Battle of the Sexes Star On Why She Doesn't Work with Sexists

Natalie Morales in Battle of the Sexes I photo: Twentieth Century Fox 

Natalie Morales in Battle of the Sexes I photo: Twentieth Century Fox 

She can't play tennis (or so Battle of the Sexes star Natalie Morales told Vanity Fair), but the woman can act... and write... and direct. NBD. She also lies to Uber drivers when they ask what she does for a living and very recently penned a must-read blog post for Amy Poehler's Smart Girls where she came out as queer.  

On screen, she's a force. In Battle of the Sexes, which wide releases tomorrow and stars Emma Stone as Billie Jean King, Morales plays Rosie Casals, King’s doubles partner. In the '70s Casals was a member of “The Original 9,” the female tennis players who took a stand for wage equality.

Ooh, yeah. Wait. Right. That's a fight we're still fighting today. How does Natalie feel about that?

Read through to find out.

How do you feel as a woman in Hollywood?

This is a question I get a lot and I’m never sure how to answer because I don’t know what it’s like to be a man in Hollywood. I feel great. I love my industry. I love what I do and I love the people I meet.

Do you think your job would be easier if you were a man?

Definitely, but I think most jobs would be. For starters, I’d get paid more. So that makes it easier off the bat. Secondly, as in most jobs, people would take me more seriously. Especially as a director and writer. I’m sure there are a lot more reasons it’d be easier, but those are the big ones.

Battle of the Sexes is a timely movie. Women are living in the aftermath of demanding equality. What was it like being a part of telling that story?  

It’s kind of terrible that it’s timely, isn’t it? But it somehow is. It somehow feels like we’ve been fighting for our rights for so long and some people have convinced themselves that we’ve won, but we haven’t. Not by a long shot. Sure, women in America have some things easier than in other countries, but we’re still so behind. It was wonderful to be a part of that story. To show people that weren’t around when this happened (like myself) that this fight is not new, it’s hard, and it’s worth it. 

And why do you think it’s important to tell now?

I think it will be important to tell for all of time. It’s important now because Billie Jean King accomplished something by fighting back. It gives us courage and tells us someone came before us. We can do it too. It will be important in the future, when hopefully rights are truly equal across the board, to tell the story of why then needed to fight for it. 

Do you feel like you’re in a “battle” day-to-day in Hollywood?

No. Not day-to-day. I don’t chose to look at my life or my work that way. I hustle, I work hard, and I work with people who hustle and work hard. But we’re nice. We’re good. We don’t battle, we go “Hey, listen, we know what we’re doing, we know what we have to offer, you’d be dumb not to work with us” and then usually people see what they’re missing. I’m being somewhat funny and that’s hard to tell in a text context, but maybe just imagine that in my voice? Also, yes, there have definitely been some battles. I have had to fight for what I deserve and I have had to fight for people to take me seriously but I would say that it’s either getting easier or I’m getting better at it.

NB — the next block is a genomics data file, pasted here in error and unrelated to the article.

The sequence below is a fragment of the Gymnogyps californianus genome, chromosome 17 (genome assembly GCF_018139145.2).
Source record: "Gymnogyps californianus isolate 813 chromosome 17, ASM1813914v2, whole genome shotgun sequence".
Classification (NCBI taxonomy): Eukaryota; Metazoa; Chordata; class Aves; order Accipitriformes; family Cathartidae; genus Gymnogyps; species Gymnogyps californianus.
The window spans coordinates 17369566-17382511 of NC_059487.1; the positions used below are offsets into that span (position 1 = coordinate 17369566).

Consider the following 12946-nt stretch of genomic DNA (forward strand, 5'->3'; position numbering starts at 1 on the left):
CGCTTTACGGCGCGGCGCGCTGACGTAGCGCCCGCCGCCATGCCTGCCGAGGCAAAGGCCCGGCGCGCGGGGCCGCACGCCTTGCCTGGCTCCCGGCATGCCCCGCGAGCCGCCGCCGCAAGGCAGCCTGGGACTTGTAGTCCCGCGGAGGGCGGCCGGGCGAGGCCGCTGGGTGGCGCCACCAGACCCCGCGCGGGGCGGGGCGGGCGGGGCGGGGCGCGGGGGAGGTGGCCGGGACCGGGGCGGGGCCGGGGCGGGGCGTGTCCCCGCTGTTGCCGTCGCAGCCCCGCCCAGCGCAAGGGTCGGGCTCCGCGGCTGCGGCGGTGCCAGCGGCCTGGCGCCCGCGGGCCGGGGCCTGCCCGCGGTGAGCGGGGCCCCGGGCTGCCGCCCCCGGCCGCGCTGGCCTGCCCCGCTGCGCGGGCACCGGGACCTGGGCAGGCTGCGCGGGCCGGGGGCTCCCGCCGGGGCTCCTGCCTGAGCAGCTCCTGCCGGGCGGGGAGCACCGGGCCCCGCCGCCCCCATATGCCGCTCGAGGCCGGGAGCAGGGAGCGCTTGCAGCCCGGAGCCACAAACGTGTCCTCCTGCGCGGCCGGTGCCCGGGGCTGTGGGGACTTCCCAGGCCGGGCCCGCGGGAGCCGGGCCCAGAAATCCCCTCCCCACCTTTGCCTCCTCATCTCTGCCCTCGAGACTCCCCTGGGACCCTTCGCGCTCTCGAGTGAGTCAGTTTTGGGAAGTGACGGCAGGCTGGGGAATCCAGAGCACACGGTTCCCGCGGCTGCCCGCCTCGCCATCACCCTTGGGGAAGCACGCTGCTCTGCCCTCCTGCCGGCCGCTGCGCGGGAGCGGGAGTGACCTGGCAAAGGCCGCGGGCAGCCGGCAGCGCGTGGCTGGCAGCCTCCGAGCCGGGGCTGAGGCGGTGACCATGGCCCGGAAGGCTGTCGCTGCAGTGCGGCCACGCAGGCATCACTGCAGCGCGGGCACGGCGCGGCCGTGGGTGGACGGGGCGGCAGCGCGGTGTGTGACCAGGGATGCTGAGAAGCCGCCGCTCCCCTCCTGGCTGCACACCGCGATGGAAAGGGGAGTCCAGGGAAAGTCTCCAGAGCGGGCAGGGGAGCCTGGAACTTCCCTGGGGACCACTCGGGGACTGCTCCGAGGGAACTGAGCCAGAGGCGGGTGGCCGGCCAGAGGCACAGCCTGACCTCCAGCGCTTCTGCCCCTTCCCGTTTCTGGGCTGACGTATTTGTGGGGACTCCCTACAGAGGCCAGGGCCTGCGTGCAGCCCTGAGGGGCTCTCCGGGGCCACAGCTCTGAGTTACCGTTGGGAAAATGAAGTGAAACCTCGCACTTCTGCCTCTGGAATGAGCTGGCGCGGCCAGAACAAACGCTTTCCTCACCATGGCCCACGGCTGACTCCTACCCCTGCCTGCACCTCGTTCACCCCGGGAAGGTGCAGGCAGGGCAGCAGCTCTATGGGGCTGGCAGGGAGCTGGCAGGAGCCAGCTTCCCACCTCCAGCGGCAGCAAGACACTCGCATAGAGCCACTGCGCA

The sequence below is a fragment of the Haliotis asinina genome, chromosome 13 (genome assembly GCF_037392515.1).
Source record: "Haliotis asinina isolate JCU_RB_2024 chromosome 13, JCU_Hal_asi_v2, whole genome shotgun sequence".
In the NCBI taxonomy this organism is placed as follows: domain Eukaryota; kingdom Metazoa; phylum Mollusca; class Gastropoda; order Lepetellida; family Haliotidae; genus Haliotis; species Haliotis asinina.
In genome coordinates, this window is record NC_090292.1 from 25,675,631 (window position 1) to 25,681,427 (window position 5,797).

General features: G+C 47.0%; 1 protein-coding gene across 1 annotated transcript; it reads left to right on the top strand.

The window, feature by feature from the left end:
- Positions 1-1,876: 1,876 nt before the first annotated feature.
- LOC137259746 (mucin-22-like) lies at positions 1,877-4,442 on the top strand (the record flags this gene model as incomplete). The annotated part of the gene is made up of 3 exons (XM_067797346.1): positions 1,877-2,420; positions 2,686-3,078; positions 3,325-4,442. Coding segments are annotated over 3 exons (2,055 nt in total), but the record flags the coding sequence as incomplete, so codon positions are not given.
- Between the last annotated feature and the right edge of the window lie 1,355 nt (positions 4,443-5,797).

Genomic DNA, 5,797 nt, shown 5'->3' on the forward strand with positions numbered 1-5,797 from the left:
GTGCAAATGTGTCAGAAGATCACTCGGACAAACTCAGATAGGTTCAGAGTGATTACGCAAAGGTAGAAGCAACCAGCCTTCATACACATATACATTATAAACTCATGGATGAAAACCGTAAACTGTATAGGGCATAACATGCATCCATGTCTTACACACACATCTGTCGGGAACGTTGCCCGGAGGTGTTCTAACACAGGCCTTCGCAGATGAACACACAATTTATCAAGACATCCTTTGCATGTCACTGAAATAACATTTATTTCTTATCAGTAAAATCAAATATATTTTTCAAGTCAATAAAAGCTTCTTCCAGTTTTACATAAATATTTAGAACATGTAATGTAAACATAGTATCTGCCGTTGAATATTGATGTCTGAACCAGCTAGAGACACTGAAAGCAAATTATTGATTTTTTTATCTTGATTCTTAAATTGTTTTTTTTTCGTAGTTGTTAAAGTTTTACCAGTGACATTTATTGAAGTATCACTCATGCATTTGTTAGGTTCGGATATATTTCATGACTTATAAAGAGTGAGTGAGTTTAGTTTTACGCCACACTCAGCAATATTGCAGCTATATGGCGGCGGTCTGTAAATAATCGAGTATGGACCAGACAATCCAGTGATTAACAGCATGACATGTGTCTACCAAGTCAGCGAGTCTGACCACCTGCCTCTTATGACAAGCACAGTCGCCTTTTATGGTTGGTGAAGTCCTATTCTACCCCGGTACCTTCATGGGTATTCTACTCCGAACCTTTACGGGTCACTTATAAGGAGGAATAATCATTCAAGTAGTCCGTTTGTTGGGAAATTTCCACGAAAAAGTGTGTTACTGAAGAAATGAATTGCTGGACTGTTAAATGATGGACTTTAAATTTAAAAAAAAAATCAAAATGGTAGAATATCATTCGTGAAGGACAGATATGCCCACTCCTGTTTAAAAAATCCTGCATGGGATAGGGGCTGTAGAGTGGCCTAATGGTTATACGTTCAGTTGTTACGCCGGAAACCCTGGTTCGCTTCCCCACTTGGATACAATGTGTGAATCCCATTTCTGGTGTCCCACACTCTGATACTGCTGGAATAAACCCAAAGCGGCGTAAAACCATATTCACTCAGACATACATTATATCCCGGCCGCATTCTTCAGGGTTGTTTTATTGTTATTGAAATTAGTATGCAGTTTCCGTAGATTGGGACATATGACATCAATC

"I hustle, I work hard, and I work with people who hustle and work hard." 

How do you reconcile the liberal face of Hollywood against the sexism that exists?

I don’t. I don’t know how. The most I can say is that I don’t work with the sexists. I’m lucky enough to be able to afford not to. I can turn down a role if I don’t like it. I will work hard to give women jobs so that they can turn down roles if they don’t like them too. 

Where are important areas where Hollywood can make progress?

Equal pay, equal hire, be less afraid of women, understand that women-led movies and TV MAKE MONEY. Be more intersectional with your support of women, cast out of the “ordinary,” give chances to female filmmakers who are small and starting out, and encourage women to tell their own stories. 

Do you think there are better roles available to women now in part because women are writing better roles for women?

100% absolutely.

Do you think wage parity will become a reality in Hollywood?

I am an optimistic person, despite my snarky tone. So I’m going to say yes. 

What needs to change to get there? 

If we keep fighting for it, and if the men keep helping us. 

Do you think your gender has ever held you back? Do you have any specific anecdotes of gender bias?

Yes. I have had people tell me to my face, and mean it, that women are not as funny as men. And so they don’t hire women. This is a real thing. I have had people tell me to sit in the back of the 12 passenger van when I’m already in the front seat (I get car sick) because my male peer might like to sit in the front. I am 100% sure I have been paid less than most of my male co-stars for the same or more work. I have been thought of as a silly actress when I present work that I’m trying to direct or write. 

"I am 100% sure I have been paid less than most of my male co-stars for the same or more work."

How do you think women in Hollywood should be working together?

I think we should be reaching out past our own tightly knit social groups to find other women with different opinions and stories and lives and work together to tell those stories too. 

What have you seen in your industry that excites you?

Opportunity for women, and successful women extending a hand to younger, less experienced women.

Arianna Schioldager is Editor-in-Chief at Create & Cultivate. You can follow her @ariannawrotethis. 

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